The secret to just about all things in life: start with manageable or agreeable amounts and repeat.
What am I talking about?
New Year’s passed recently, so we still have resolutions ringing in our heads. How many friends do you have who loudly proclaimed on January 1, that they just joined a fancy new gym or bought expensive exercise equipment?! (Or, maybe it was you who made the claim?) Are they still keeping up with the impressive exercise programs? Typically, most people fail in their exercise programs because they choose the wrong program. If Bob doesn’t like lifting heavy things on bars, or staring at a TV while sitting on a bike that doesn’t go anywhere, then he’s probably not going to be inspired to keep going to the gym to do it over and over, for weeks on end until he gets in shape – even though he bought a membership at that fancy gym. But if Sue signs up at the Y because she likes swimming, then she is more likely to keep up with a schedule. In the end, who’s likely to be more successful in attaining their health goals? Sue, not necessarily because of a super strenuous program, but because she found something that she could do in reasonable doses over and over.
So, great, you’ll go to the Y and start swimming, but what does any of this have to do with security?
Actually, a lot. The majority of people consider anything to do with security to be boring, or they don’t like it because it slows them down in what they want to do right NOW. These folks may have all sorts of imposing security hardware and software on their computers, but you’ll note that they often disregard proper usage. They simply ignore warnings from their firewalls by clicking ‘allow all’, that is, if they have their firewall turned on at all. And Microsoft security updates? Why should they bother? Strong passwords with some sort of solid approach to password management? Not likely! And all of these folks want to maintain their ‘health’ – keep their identities safe online and their personal data secure.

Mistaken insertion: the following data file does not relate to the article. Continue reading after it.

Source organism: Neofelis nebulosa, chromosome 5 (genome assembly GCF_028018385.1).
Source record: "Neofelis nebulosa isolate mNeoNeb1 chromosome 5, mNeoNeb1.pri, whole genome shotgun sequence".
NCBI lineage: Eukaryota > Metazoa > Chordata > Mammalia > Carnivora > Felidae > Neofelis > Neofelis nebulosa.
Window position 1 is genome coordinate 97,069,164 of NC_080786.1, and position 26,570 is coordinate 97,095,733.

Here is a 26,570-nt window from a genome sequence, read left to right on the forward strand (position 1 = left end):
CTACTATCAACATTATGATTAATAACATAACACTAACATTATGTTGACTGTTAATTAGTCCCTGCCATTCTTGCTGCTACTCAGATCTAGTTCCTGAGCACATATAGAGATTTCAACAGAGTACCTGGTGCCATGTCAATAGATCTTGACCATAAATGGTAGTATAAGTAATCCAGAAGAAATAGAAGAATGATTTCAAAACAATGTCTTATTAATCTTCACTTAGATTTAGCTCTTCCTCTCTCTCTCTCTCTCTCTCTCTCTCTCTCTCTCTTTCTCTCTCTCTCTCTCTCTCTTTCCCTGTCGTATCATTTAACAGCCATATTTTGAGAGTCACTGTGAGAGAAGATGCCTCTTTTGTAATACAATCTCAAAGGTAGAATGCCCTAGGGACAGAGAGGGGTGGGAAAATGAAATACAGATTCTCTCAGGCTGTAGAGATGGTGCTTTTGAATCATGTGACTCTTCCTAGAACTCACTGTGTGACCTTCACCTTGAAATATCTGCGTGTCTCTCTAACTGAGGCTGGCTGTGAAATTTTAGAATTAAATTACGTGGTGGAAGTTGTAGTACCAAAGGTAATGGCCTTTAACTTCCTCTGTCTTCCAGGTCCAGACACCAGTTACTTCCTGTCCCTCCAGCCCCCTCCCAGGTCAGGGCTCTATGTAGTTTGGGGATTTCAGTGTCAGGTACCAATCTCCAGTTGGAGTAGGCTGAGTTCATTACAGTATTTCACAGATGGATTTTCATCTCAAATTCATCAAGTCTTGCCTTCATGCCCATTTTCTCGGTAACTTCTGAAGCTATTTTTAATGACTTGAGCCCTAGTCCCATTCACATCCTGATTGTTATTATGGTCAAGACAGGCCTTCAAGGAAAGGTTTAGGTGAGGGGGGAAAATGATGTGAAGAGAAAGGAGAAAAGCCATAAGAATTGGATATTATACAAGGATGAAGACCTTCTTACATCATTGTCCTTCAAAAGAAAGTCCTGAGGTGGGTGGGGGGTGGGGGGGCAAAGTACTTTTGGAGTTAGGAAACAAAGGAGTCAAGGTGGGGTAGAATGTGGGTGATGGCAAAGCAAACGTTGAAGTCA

The better approach is to have basic set of tools that you’ll use: an anti-virus program (many include anti-spyware), a firewall and a password manager – and perform those security updates from Microsoft. That’s the minimum. If you’ve read any of the earlier posts in this blog, or the general news, then you know that password and phishing exploits happen too frequently to ignore. A password manager is now part of the basic kit. Start with these few tools, and learn to use them. You’ll see that it doesn’t require any more effort to learn how to use them than it does to click on ‘allow all’ to break through your firewall!
Once you’ve built the foundation for your security health, add more tools in manageable amounts and repeat.